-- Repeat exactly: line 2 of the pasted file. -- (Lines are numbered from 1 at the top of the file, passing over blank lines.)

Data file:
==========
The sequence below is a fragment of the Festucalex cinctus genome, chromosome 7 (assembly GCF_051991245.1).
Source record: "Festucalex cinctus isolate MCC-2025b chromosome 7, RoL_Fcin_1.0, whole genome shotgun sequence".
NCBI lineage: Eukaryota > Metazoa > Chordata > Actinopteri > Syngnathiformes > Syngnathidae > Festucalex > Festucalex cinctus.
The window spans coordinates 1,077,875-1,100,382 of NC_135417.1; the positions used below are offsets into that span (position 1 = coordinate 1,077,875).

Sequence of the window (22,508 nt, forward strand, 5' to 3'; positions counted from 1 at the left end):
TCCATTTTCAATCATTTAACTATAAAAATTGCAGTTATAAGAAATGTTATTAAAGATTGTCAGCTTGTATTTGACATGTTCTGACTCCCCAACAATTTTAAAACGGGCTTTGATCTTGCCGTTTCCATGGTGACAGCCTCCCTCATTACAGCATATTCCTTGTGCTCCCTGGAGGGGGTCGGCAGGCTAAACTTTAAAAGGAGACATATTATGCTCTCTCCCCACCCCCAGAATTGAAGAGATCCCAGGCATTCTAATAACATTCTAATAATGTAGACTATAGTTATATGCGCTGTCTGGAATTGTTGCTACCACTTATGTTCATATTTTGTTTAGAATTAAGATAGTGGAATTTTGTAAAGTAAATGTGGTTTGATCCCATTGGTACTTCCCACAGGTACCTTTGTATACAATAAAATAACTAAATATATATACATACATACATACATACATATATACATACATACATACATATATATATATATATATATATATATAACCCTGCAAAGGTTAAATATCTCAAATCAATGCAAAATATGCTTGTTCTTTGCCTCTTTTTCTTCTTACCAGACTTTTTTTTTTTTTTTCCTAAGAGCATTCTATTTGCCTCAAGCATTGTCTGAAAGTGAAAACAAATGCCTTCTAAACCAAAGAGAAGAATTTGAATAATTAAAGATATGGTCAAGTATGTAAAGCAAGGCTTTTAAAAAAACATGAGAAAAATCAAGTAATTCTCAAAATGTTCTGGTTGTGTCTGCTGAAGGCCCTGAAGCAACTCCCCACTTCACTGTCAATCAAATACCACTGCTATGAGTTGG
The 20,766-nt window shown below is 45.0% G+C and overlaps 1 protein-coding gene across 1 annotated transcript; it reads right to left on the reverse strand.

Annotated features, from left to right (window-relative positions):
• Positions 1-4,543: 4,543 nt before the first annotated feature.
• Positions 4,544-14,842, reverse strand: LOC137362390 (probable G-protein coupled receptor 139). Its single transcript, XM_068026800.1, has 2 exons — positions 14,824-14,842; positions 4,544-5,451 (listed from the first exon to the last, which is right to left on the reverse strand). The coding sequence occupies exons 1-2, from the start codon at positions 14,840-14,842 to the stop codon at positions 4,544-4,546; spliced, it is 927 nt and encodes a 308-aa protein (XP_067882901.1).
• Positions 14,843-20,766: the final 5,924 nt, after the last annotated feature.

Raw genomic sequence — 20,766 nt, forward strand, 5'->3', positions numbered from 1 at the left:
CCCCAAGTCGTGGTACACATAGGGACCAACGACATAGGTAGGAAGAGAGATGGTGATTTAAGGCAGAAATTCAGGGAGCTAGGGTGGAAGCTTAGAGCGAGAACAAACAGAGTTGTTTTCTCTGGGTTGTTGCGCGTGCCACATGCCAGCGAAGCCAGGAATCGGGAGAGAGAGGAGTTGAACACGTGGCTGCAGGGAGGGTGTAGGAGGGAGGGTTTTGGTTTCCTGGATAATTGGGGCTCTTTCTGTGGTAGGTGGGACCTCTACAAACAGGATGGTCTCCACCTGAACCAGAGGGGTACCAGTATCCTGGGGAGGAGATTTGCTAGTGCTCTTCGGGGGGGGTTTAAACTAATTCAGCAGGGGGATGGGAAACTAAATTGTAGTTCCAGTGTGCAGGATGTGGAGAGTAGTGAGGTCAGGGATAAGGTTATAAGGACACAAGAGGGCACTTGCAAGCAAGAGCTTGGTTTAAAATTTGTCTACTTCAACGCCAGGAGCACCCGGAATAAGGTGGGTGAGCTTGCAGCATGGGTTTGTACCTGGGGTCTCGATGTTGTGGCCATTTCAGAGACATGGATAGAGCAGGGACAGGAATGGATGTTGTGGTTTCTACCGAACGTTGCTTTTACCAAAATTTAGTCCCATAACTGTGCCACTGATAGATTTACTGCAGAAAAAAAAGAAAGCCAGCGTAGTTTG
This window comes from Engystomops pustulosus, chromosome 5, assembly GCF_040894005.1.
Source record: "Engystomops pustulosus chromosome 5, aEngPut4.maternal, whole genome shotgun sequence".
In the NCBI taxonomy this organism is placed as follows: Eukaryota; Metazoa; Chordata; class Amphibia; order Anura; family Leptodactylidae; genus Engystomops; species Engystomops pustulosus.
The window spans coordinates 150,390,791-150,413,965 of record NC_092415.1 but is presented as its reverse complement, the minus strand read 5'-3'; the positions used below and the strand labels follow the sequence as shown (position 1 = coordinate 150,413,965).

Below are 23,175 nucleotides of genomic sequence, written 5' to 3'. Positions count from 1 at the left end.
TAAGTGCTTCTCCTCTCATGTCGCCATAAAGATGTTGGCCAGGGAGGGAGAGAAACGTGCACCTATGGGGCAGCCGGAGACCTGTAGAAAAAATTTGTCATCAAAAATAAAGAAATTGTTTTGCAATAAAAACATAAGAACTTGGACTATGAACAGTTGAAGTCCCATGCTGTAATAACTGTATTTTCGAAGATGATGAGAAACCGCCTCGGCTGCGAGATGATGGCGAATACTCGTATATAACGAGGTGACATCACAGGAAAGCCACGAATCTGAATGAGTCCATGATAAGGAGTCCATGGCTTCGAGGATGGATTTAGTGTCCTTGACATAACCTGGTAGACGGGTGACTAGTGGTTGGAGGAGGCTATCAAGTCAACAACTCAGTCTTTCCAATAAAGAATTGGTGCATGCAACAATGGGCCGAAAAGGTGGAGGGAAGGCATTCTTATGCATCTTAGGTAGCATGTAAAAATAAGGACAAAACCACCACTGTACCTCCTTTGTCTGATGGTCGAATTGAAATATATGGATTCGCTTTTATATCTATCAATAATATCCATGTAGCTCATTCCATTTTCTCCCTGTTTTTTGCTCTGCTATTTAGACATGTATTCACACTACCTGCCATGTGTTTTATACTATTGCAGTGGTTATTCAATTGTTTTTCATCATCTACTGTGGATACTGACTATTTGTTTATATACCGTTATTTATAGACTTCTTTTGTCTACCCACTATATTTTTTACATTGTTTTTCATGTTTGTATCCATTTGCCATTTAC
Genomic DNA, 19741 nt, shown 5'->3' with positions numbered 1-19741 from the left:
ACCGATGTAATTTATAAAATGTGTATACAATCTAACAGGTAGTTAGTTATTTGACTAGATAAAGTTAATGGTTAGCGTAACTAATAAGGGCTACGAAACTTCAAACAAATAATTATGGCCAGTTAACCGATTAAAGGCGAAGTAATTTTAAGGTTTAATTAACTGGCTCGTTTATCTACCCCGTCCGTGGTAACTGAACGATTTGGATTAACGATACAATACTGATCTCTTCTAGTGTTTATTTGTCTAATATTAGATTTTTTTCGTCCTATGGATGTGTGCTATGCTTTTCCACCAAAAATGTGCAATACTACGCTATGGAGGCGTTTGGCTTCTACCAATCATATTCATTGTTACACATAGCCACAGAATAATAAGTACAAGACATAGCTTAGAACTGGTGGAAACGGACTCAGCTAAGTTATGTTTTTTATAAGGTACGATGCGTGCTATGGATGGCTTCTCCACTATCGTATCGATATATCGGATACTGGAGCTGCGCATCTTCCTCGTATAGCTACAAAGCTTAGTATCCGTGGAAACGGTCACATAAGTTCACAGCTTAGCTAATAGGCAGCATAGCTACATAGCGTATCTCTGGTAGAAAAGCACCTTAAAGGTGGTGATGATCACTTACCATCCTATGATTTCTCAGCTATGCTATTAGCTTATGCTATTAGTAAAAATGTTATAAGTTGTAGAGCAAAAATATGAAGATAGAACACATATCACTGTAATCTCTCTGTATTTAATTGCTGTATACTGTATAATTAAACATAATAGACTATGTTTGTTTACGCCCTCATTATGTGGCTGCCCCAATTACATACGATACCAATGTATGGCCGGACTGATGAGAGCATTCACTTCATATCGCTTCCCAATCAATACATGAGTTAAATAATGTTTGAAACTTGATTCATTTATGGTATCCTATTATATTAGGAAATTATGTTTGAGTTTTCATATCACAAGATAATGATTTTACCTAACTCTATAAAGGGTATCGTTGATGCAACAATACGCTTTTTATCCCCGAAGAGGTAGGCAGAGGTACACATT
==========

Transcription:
Source record: "Festucalex cinctus isolate MCC-2025b chromosome 7, RoL_Fcin_1.0, whole genome shotgun sequence".